See Rock City. Smoke Camels. Chew Wrigley's Gum. Eat at Stuckey's.
Like them or not, billboards are part of the American landscape. They educate, entertain, and frustrate us, cluttering up the landscape and guiding us to fresh coffee and clean restrooms. Unavoidable as they are, they also provide a fascinating window on American popular culture. Now more than 27,000 images of billboards and other outdoor advertisements have been digitized and made available online by Duke University Libraries.
The new Resource of Outdoor Advertising Descriptions (ROAD 2.0) brings together a vast collection of historical advertising images from the John W. Hartman Center for Sales, Marketing & Advertising History, part of Duke’s Special Collections Library. The images, most of them taken between the 1930s and 1980s, include not only billboards but also wall paintings, electric “spectaculars” (such as the neon signs New York’s Times Square), bus shelters, taxi displays, and behind-the-scenes shots of outdoor ads under construction and sign painters at work.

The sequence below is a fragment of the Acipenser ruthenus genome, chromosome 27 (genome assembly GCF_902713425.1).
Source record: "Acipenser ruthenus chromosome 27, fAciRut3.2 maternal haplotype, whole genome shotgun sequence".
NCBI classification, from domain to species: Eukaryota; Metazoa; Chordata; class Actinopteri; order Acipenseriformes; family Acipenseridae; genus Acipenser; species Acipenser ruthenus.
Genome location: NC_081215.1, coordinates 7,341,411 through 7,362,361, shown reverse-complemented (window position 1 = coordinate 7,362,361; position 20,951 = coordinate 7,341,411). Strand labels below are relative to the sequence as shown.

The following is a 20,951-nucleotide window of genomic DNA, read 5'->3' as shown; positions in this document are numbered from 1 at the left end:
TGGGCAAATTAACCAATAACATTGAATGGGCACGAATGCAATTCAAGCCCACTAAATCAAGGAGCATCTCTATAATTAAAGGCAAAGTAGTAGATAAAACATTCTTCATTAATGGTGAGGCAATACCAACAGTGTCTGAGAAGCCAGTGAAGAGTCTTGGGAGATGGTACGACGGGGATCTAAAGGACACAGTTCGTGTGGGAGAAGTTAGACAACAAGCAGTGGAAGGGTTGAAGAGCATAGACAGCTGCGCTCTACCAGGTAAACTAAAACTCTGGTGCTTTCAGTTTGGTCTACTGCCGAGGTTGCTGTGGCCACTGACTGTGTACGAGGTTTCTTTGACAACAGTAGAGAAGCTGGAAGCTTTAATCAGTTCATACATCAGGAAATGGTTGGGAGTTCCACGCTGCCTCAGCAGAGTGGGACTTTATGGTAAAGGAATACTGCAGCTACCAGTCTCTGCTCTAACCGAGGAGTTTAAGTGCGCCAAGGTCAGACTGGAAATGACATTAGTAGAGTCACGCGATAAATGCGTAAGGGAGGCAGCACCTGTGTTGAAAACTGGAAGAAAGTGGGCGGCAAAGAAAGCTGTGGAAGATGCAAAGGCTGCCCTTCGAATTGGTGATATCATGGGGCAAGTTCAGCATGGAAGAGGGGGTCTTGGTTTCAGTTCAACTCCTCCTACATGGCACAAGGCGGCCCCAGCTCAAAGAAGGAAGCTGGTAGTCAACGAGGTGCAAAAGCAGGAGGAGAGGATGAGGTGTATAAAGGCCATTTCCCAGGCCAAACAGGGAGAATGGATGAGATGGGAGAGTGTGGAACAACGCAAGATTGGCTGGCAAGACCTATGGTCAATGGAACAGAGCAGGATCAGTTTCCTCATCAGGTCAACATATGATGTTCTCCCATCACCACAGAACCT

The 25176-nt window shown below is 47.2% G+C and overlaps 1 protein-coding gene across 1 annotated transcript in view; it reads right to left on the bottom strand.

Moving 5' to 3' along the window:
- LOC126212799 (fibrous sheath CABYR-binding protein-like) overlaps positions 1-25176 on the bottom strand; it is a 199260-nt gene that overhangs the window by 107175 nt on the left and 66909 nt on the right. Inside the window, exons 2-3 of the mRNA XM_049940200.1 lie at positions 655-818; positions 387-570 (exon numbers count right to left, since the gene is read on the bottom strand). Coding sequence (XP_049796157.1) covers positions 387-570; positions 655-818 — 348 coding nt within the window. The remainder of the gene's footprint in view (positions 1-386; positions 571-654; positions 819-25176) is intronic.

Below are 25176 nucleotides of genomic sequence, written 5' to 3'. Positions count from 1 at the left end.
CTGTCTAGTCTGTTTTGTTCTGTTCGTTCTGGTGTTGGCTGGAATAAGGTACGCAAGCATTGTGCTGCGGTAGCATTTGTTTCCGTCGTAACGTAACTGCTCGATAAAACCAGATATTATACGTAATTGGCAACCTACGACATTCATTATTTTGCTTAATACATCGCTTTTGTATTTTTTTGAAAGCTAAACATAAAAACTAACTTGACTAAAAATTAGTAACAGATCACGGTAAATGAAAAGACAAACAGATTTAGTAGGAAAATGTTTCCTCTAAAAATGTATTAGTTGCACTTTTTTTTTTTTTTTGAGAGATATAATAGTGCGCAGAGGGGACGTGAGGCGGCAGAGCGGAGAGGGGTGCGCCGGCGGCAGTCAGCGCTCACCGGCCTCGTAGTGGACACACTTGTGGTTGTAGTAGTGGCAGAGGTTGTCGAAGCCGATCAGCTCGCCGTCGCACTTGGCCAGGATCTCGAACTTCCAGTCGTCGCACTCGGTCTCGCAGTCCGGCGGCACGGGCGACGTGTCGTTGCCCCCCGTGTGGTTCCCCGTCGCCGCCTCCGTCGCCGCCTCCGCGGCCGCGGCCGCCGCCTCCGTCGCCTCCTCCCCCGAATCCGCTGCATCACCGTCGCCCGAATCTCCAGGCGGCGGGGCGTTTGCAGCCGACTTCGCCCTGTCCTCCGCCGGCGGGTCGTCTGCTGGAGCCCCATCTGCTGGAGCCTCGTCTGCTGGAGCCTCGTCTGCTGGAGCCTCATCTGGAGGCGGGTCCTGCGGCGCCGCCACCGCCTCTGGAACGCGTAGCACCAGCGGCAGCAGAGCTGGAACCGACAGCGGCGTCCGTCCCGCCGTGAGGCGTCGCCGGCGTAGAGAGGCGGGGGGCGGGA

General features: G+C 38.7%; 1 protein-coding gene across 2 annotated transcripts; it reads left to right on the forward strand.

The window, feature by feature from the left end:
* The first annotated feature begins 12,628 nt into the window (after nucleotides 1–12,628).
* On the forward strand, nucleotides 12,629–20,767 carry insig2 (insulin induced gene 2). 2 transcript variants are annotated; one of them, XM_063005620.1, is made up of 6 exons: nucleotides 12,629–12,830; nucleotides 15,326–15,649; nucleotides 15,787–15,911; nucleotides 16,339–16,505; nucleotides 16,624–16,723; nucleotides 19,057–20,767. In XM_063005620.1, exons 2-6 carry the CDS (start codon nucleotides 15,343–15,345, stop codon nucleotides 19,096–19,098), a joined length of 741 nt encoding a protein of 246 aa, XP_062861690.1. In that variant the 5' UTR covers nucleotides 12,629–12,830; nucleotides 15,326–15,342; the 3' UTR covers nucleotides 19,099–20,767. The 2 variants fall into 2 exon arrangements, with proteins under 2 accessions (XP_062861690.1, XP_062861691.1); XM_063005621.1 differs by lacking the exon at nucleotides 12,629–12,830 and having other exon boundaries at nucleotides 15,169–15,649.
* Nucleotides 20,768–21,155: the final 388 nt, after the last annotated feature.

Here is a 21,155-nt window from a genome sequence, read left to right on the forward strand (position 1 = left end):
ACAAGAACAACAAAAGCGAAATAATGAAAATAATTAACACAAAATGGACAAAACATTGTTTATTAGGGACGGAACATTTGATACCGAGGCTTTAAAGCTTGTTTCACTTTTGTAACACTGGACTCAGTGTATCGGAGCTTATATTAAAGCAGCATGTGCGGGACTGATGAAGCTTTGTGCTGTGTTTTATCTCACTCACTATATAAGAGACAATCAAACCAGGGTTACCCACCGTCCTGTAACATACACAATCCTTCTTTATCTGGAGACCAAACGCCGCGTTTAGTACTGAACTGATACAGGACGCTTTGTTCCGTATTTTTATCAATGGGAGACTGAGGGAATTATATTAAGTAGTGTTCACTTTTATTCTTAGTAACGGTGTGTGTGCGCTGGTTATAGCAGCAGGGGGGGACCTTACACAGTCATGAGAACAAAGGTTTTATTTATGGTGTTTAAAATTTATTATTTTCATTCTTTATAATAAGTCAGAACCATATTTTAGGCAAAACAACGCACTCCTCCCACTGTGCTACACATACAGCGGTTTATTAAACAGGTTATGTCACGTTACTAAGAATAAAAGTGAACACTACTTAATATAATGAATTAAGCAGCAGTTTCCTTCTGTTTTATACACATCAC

You can find the ROAD 2.0 digital collection at http://goo.gl/7HLaC.
If you enjoyed this article, Tweet it, share it on Facebook or on your preferred social network. Republishing of this article in newsletters, blogs, and elsewhere is allowed and encouraged. Details may be found at http://goo.gl/hoHH1.
Of course, if you haven’t done so already, you should join my email newsletter mailing list to stay current on my latest articles and announcements. You can also cancel at any time within seconds. I promise to never, ever send you any unrequested e-mail, other than newsletter updates.